The problem: unemployment ruins lives
When I left IBM in the spring of 2007 after seven years with them, and nearly twenty years of success in other high-tech companies before IBM, I had no clue I would never be able to find as good a job again. I was 47 years old and had not pursued an MBA because my career had been going so well. I discovered later that not having an MBA kept me from even being considered for any new position at the corporate level I'd been at. And at 47 and out of the high-tech industry for more than a year, I learned later, I may as well have just quit looking. At that point I was "stale" and not a desirable hire - despite more than twenty five years of experience.
Unfortunately, after having experienced an ever increasing annual salary over the previous twenty five years, my expenses had grown to match that salary. My monthly expenses required more than $8,000 a month just to pay the bills. Within two years I'd burned through all my meager savings and withdrawn all of my considerable 401k in the expectation that I'd get an offer for another equally high-paying job in the next couple weeks. Then the next couple weeks. Then the next couple weeks. I finally had no cash left, not enough income to pay all the expenses, and I lost my house and everything else.
So in hindsight, I'd been fiscally irresponsible by thinking I would always have such a high income and racking up such high monthly expenses. I also quickly became "stale" so no employer wanted to hire me for any position at any company, doing anything. And my job loss only preceded the job losses of millions of other people. An economic downturn in the housing market led to a collapse of the banking system and ultimately with millions of people suddenly with so much less money to spend every month, shopkeepers had no choice but to lay-off more people for lack of business, which led to further reductions in purchases, which led to yet more lay-offs throughout the economy. That's how economic recessions and eventually depressions occur - too few people with too few dollars to trade throughout the economy leads to more people with too few dollars to spend, etc.
How do we stop unemployment from destroying the wealth and lives of Americans?
How do we make multi-generational poverty part of our history, not America's future?
How do we incent every American to be more innovative, more daring, more entrepreneurial, more creative and lead a more fulfilling life?
How do we incent every American to be fiscally responsible?
How can we ensure recently unemployed people do not become "stale", but keep up on their skills and learning, ready to be re-hired?
The solution: the American Jobs program
America doesn't have to be this way. Think about this. What if you knew, no matter what happened to your job, your marriage, your health, as long as you were willing and able to work, you could get a job - guaranteed - providing a living wage with full benefits doing meaningful work in your community? I know what I would have done. I would have never increased my monthly expenses above what that guaranteed job would have paid me - regardless of how much money I would have earned in any other job. And while I've always been a risk-taker, I bet lots of people, knowing they could always fall-back to that guaranteed job, would take a lot more chances with their careers, trying entrepreneurial ventures they would have never risked before for fear of losing everything. (And entrepreneurial ventures are exactly what every society needs to advance - experimentation and failure followed by more experimentation, and eventual success).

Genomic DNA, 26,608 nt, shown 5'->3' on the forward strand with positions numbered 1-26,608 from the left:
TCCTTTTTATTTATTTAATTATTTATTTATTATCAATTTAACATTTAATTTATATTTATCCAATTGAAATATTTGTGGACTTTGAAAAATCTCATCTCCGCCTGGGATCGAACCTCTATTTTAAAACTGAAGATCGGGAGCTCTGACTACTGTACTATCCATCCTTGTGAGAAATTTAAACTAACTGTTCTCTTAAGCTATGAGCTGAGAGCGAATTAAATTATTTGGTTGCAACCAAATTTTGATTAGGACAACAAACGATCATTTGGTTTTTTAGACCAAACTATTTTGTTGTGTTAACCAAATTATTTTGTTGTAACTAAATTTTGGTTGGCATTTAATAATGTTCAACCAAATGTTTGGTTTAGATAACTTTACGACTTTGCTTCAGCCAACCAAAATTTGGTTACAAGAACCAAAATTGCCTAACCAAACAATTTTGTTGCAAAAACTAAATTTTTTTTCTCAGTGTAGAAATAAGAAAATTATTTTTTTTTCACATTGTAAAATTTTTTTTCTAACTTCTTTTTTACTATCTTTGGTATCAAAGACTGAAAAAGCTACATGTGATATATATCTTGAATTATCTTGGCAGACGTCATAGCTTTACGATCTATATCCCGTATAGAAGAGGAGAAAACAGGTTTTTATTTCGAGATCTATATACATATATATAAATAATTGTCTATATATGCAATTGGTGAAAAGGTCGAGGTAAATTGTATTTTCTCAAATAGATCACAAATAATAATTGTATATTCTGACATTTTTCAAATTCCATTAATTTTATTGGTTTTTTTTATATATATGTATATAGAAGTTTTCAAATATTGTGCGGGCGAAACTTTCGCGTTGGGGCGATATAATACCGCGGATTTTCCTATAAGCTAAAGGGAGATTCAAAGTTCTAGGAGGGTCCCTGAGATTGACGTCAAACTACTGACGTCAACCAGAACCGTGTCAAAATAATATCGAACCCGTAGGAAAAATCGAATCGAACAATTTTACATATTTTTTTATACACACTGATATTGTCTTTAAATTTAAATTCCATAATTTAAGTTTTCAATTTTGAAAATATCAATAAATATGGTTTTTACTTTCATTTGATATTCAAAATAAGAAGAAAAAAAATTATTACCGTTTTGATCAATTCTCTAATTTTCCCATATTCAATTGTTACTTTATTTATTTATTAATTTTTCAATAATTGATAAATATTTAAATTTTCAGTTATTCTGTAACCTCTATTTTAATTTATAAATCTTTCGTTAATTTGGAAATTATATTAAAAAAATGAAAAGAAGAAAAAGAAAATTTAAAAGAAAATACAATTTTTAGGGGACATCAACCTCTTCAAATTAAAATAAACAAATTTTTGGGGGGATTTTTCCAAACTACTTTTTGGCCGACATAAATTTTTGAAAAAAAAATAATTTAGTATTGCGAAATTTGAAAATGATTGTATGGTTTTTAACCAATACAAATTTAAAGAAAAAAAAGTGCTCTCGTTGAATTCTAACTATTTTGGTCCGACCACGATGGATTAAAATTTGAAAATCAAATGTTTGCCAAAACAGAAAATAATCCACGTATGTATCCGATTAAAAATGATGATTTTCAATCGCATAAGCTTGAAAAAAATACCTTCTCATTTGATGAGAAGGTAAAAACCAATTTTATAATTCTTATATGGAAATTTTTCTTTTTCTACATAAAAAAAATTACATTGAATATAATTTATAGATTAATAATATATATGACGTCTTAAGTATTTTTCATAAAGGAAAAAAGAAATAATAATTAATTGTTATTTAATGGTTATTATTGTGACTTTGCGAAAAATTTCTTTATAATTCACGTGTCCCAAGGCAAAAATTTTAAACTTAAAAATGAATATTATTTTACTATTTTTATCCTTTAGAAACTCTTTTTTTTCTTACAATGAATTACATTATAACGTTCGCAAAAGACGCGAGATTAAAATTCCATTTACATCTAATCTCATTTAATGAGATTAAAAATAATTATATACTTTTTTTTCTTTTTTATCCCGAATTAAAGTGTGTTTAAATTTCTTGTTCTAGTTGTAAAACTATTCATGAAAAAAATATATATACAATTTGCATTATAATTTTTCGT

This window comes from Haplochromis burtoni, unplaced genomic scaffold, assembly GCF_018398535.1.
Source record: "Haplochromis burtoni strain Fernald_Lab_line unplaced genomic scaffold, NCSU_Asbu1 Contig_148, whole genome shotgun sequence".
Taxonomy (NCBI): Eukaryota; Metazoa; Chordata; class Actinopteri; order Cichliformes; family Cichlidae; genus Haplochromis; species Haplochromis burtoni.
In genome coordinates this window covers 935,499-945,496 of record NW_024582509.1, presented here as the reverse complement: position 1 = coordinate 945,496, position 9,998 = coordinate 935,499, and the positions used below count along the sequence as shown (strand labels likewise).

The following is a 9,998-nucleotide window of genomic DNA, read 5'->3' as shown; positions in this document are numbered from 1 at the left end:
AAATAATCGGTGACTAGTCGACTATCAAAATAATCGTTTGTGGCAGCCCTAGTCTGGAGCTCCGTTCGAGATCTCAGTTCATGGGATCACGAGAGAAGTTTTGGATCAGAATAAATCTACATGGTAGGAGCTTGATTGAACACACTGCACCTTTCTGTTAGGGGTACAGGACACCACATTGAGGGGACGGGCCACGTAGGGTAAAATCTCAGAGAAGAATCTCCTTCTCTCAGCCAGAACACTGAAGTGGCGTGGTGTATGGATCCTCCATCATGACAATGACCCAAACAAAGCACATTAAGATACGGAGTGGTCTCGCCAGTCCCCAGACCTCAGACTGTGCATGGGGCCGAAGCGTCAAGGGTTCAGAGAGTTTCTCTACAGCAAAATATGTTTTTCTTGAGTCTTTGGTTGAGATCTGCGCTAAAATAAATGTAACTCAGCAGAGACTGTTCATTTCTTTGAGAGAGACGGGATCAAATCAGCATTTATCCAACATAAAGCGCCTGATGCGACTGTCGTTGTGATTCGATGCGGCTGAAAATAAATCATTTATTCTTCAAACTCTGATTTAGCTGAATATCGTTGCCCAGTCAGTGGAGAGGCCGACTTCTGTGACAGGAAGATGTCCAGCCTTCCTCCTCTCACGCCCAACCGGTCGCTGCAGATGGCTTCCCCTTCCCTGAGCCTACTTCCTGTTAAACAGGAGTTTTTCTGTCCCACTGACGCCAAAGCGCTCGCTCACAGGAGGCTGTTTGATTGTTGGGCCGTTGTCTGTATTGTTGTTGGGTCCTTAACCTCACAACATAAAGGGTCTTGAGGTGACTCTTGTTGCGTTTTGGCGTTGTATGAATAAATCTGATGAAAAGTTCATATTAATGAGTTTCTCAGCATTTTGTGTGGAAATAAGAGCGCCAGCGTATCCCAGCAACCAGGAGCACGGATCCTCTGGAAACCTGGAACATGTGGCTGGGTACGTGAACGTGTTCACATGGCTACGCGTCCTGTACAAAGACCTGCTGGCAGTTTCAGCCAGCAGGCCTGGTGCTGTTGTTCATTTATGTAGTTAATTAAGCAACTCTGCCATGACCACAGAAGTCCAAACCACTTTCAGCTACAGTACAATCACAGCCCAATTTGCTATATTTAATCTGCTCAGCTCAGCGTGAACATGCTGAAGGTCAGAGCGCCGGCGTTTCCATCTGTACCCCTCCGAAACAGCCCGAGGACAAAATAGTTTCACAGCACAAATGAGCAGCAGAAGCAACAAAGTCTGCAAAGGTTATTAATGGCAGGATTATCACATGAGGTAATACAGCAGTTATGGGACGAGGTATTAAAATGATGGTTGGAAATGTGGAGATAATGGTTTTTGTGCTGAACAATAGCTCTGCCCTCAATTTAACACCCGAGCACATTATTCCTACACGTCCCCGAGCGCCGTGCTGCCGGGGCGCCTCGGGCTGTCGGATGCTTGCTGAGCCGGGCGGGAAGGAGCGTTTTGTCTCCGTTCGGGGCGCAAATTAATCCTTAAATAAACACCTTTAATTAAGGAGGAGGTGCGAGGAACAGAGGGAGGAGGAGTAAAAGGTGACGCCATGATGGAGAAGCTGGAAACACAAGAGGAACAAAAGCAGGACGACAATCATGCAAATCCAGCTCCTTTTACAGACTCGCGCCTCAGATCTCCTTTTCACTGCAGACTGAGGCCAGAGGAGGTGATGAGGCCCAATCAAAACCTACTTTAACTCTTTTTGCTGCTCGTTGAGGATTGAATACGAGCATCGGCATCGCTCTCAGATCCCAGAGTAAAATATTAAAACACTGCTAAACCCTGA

As important, people in "guaranteed" jobs would always earn a living wage - enough to hold onto their accumulated possessions and wealth. Especially if they had been fiscally responsible enough to never increase their expenses and debts beyond what the guaranteed job would pay. Twenty years from now, when guaranteed jobs are the norm, it's likely that every kid in the country would be fiscally responsible enough keep from losing it all with a risky venture.
The end result of a job guarantee program? No loss of accumulated wealth from long-term unemployment. No unemployed people going "stale" and becoming permanently unemployable. Most Americans finally becoming fiscally responsible. Many more Americans following their dreams and trying out all those crazy ideas they never would have risked before, likely leading to a renaissance of creativity and innovation in America. And maybe, just maybe, an end to multi-generational poverty in America.
I've tested the idea of a job-guarantee program against a number of real-world situations. You can read about that on a number of old blog posts.
Click here to read an excellent overview of Chartalism, the economic theory behind the job guarantee program.